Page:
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Flight 3407 families ask court to end delay on wrongful-death lawsuits

The families of Flight 3407 are asking a bankruptcy court judge to allow their wrongful-death lawsuits to move forward despite Pinnacle Airlines' bankruptcy case.

The families filed federal court papers in Manhattan arguing that the mandatory stay on outstanding lawsuits should be lifted because Pinnacle's insurer, not Pinnacle, is likely to be found liable for their legal claims.

The families also contend that the stay has unfairly hindered their quest for compensation that many of them now need to make ends meet.

"Many families have been waiting three years," said Hugh M. Russ III, a lawyer for several families. "Some families lost breadwinners and don't have the benefit of insurance, workers' compensation or other sources to replace their lost income."

Russ said the families' request is based on the assumption that Global Aerospace, the insurer for Pinnacle subsidiary Colgan Air, will ultimately be responsible for any damages awarded in the lawsuits. Colgan operated the Continental Connection plane that crashed in Clarence Center in February 2009, killing 50 people.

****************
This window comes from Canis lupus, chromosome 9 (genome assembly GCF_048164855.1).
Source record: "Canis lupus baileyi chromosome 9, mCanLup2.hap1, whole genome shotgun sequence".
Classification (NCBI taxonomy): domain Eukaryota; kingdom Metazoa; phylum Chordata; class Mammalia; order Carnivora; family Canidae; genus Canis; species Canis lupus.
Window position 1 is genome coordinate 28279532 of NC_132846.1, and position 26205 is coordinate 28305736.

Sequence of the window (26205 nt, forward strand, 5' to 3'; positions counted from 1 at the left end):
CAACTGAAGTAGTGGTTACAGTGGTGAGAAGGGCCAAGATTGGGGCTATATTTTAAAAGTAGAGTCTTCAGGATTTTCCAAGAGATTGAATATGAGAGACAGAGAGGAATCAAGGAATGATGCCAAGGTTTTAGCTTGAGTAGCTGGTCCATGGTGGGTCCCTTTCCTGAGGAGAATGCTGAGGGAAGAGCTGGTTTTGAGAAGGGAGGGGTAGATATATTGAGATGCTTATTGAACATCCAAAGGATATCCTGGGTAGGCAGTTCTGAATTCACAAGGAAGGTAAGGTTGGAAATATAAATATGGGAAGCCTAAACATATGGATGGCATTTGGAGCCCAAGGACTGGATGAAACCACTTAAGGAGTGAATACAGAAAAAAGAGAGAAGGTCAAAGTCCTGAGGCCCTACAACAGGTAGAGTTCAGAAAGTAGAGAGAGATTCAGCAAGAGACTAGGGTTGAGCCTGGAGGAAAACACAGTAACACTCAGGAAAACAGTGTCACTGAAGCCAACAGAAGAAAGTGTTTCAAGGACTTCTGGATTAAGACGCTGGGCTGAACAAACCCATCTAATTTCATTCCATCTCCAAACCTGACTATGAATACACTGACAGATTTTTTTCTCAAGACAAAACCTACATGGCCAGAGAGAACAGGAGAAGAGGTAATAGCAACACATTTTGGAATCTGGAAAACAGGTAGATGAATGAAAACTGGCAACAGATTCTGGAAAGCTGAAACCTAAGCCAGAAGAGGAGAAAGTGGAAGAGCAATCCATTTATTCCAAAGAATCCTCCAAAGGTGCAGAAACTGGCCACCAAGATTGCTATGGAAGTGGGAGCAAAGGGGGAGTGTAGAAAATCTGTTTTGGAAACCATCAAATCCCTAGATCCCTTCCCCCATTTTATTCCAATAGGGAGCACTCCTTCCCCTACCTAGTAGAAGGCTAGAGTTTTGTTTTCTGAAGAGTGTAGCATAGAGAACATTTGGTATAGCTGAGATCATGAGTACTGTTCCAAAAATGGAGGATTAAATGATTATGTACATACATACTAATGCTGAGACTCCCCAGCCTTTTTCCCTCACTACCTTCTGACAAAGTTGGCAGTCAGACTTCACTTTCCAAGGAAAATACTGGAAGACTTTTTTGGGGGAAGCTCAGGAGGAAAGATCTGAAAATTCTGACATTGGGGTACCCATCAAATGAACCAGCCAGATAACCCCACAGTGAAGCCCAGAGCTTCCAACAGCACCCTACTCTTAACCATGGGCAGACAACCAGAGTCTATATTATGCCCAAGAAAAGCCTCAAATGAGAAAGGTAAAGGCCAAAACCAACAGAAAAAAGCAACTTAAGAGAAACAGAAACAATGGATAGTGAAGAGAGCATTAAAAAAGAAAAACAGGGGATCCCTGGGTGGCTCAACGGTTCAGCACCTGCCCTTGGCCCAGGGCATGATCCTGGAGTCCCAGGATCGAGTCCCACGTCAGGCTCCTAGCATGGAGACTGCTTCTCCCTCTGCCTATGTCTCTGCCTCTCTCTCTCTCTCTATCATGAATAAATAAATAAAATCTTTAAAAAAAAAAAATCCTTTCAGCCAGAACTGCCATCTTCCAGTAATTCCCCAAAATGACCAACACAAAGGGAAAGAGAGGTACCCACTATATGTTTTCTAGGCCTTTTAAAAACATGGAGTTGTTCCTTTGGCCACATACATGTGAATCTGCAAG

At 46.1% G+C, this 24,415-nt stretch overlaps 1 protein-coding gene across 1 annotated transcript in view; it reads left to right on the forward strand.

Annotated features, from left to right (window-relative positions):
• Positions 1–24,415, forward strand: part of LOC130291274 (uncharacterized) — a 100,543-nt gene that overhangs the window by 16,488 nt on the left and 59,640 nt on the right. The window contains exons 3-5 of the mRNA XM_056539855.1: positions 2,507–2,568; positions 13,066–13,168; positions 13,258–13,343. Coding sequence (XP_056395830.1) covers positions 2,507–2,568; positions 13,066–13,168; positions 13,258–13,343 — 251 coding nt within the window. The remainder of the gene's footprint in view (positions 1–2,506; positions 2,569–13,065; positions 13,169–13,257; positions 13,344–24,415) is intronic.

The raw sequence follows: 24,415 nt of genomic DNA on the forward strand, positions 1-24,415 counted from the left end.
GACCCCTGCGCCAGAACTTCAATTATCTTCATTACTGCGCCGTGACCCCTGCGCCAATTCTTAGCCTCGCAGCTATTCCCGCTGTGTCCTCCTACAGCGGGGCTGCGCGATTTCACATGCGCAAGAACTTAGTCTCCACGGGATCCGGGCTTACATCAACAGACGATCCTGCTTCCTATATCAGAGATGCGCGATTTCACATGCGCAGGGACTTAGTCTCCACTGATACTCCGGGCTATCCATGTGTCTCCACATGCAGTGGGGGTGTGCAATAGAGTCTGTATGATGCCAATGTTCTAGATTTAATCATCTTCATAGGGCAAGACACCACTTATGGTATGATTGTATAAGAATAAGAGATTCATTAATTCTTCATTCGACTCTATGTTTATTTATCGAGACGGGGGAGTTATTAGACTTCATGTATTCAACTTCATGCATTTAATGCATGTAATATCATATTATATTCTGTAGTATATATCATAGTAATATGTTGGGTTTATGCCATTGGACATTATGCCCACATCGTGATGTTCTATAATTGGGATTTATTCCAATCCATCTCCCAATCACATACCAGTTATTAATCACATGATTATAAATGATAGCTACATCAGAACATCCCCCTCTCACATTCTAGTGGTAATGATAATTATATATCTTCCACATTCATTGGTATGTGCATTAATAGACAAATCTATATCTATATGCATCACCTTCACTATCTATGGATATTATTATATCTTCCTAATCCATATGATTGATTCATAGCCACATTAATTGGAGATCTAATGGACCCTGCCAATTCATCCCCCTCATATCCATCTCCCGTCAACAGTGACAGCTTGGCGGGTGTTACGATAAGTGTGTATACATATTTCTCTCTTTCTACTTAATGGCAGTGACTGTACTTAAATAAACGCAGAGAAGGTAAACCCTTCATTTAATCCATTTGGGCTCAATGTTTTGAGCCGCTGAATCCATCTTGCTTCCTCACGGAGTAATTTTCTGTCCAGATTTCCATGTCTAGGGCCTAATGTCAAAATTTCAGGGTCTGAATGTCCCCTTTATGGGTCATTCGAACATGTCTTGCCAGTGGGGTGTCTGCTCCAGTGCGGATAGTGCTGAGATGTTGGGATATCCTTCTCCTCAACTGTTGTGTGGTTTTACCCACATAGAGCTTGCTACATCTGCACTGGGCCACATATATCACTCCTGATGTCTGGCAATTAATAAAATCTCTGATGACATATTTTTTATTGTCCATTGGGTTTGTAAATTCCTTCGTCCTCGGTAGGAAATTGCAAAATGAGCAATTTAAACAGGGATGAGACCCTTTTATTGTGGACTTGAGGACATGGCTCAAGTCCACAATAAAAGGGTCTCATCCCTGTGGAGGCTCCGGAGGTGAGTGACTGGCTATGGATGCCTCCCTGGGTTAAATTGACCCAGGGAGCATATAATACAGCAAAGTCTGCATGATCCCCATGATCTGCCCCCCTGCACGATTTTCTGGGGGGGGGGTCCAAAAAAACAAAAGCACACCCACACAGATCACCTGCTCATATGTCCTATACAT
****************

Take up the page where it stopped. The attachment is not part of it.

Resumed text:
"When you boil it all down, the main rationale is that Colgan appears to be fully insured," Russ said.

Pinnacle, in a statement, seemed to agree with Russ' assessment of who is liable for punitives damages in the remaining lawsuits but stopped short of commenting on the request to lift the stay. "If punitive damages were awarded to the plaintiffs in the Flight 3407 litigation, Colgan believes payment would be covered by the liability insurance policy that was in place at the time of the accident," Pinnacle spokesman Joe F. Williams said.

Pinnacle filed for Chapter 11 bankruptcy protection in April, months after the company indicated that it was facing cash-flow problems. The news represented a setback for family members who had not yet settled their lawsuits against the airline.

Family members also know that the bankruptcy case might allow Pinnacle to go to court and plead poverty in hopes of reducing the amount they might otherwise have to pay.

The lawsuits stem, in large part, from a federal investigation that blamed the crash on pilot error. The families have tried to make the case that Colgan's pilots were not well-trained and that Colgan forced pilots to fly despite illness and fatigue.